After my recent success with wild garlic I've been wondering what other foodie freebies nature's bounty has to offer, and a day in my embarrassment of a garden meant that I was left with a glut of freshly harvested nettles. I've seen the odd recipe for nettles (yes, the stinging variety) and was keen to try my hand at it. I like nettle tea, so thought it would be a fairly safe bet and after all, they are free.
The April issue of BBC Good Food magazine has a piece on wild garlic and nettles by the clever Barney Desmazery, so you should grab yourself a copy if you can. I read his 'Wild Pesto' recipe for inspiration, and indeed to learn that you must cook and blanche the nettles before use to remove the sting. I tweaked his recipe by forgoing the parmesan as I had none and it's healthier. I also used olive oil rather than rapeseed as I prefer it, and I added half a hot chilli and a few sprigs of basil.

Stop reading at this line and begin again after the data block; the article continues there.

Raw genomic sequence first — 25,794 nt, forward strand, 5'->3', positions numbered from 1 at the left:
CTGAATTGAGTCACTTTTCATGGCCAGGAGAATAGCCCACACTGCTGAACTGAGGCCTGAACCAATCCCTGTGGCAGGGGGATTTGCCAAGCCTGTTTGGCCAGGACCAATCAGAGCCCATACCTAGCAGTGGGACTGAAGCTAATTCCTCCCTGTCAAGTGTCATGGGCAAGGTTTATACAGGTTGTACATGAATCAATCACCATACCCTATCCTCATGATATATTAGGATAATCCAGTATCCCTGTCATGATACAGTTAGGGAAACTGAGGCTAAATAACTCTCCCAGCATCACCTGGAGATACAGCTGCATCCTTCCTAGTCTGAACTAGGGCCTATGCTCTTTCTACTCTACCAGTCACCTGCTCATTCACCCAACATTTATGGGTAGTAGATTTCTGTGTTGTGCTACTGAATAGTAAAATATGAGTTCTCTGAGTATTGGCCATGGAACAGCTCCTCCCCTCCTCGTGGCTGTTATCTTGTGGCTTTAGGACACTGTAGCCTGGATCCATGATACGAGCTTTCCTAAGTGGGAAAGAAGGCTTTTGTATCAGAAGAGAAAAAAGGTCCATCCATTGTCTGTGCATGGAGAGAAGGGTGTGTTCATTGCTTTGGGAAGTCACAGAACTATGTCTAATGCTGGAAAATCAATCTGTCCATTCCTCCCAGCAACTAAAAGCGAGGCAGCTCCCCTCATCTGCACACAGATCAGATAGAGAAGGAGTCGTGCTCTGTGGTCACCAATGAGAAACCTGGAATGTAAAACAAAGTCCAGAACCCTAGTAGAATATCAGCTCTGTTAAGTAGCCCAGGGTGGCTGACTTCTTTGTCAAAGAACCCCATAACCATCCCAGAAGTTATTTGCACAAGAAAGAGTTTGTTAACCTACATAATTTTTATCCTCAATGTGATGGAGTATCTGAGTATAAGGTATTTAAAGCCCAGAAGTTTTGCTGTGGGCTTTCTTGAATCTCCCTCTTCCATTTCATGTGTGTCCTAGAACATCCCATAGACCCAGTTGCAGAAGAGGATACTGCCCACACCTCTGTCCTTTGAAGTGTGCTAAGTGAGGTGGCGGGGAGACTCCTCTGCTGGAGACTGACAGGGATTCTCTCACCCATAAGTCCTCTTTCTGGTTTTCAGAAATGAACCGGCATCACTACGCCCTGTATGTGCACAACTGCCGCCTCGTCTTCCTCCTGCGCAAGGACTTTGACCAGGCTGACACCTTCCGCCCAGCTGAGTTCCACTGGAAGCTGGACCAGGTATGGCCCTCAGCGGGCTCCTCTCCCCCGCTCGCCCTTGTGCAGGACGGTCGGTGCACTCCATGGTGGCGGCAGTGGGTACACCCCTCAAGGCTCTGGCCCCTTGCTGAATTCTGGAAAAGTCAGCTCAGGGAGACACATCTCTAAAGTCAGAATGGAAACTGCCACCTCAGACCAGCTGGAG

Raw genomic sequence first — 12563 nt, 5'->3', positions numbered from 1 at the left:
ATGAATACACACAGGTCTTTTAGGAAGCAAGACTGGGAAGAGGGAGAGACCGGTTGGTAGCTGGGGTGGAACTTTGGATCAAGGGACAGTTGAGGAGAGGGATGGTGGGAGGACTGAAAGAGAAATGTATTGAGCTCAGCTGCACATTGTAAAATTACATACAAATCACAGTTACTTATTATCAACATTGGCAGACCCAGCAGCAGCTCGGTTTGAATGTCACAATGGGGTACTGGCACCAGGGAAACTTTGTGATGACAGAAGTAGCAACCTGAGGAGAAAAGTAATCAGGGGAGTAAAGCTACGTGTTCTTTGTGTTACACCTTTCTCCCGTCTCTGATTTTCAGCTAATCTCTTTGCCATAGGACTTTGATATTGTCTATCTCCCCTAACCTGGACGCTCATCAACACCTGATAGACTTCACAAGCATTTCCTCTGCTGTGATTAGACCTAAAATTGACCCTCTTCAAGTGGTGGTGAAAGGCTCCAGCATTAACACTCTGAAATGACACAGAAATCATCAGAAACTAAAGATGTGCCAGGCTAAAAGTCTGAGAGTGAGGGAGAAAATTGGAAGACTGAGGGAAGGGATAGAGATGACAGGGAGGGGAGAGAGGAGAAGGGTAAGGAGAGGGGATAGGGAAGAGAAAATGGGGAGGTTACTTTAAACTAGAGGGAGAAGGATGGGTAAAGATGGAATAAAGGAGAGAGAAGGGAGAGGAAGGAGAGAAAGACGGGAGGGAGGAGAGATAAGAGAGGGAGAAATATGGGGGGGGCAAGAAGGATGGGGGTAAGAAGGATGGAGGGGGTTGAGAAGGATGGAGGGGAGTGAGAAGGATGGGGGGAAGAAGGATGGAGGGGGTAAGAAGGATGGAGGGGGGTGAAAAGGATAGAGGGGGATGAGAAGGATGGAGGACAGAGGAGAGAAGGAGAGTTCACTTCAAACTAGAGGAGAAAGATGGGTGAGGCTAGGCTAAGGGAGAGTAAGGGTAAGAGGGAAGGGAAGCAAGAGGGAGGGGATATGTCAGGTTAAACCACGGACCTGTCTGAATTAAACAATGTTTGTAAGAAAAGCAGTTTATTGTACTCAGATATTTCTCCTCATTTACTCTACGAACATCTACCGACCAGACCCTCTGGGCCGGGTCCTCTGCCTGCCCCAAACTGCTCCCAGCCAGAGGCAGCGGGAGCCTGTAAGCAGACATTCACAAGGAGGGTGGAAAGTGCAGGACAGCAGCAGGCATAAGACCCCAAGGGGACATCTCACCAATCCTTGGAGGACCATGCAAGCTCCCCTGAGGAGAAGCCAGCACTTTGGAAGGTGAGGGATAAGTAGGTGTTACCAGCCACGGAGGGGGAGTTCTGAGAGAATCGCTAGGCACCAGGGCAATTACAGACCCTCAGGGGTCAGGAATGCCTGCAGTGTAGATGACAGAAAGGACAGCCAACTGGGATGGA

Essentially put all of the below into a food processor in these rough quantities and keep tweaking to achieve your desired flavour:
Cooked, blanched nettle leaves - not stalks, which can be bitter. I only had about 10 sprigs.
Pinch of fresh basil
Tbsp pine nuts
Pinch of salt
Plenty of freshly ground black pepper
3 tbsp olive oil
Splash of water
1/2 chilli inc. seeds
Squeeze of lemon juice
If you have enough nettles, then make a giant batch of it and package it up to give to friends and family or freeze it as nettles aren't good once they've flowered around late May-June time. As Barney says, you will feel ridiculously smug handing these hand foraged, hand made little pots over and rightly so.
I used mine on a nice pork chop and served with some kale, but of course the possibilities are endless.
#nettlepesto #nettles #foraging #bbcgoodfoodmagazine #healthyfood #wildpesto